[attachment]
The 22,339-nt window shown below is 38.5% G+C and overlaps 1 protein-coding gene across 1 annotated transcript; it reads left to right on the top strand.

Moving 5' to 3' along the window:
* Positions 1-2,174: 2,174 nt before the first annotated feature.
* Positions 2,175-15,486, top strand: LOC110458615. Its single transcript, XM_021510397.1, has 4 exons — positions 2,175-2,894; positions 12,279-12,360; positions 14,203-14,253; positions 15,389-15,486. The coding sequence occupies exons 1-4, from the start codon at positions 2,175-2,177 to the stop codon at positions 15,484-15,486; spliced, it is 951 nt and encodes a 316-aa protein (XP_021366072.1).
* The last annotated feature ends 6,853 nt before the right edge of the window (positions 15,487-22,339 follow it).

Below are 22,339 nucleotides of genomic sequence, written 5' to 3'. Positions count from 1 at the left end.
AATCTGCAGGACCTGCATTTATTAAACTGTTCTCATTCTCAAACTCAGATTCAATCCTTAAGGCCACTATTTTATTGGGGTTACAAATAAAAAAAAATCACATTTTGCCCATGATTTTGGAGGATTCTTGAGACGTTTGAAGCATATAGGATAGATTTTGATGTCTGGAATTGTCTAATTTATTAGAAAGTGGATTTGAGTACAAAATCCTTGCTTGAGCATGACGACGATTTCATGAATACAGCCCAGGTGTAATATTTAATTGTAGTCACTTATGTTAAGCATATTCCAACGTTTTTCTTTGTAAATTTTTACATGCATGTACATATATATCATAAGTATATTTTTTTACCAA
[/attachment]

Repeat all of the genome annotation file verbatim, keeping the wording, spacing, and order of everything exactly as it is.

The 22,339-nt window shown below is 38.5% G+C and overlaps 1 protein-coding gene across 1 annotated transcript; it reads left to right on the top strand.

Moving 5' to 3' along the window:
* Positions 1-2,174: 2,174 nt before the first annotated feature.
* Positions 2,175-15,486, top strand: LOC110458615. Its single transcript, XM_021510397.1, has 4 exons — positions 2,175-2,894; positions 12,279-12,360; positions 14,203-14,253; positions 15,389-15,486. The coding sequence occupies exons 1-4, from the start codon at positions 2,175-2,177 to the stop codon at positions 15,484-15,486; spliced, it is 951 nt and encodes a 316-aa protein (XP_021366072.1).
* The last annotated feature ends 6,853 nt before the right edge of the window (positions 15,487-22,339 follow it).

Below are 22,339 nucleotides of genomic sequence, written 5' to 3'. Positions count from 1 at the left end.
AATCTGCAGGACCTGCATTTATTAAACTGTTCTCATTCTCAAACTCAGATTCAATCCTTAAGGCCACTATTTTATTGGGGTTACAAATAAAAAAAAATCACATTTTGCCCATGATTTTGGAGGATTCTTGAGACGTTTGAAGCATATAGGATAGATTTTGATGTCTGGAATTGTCTAATTTATTAGAAAGTGGATTTGAGTACAAAATCCTTGCTTGAGCATGACGACGATTTCATGAATACAGCCCAGGTGTAATATTTAATTGTAGTCACTTATGTTAAGCATATTCCAACGTTTTTCTTTGTAAATTTTTACATGCATGTACATATATATCATAAGTATATTTTTTTACCAA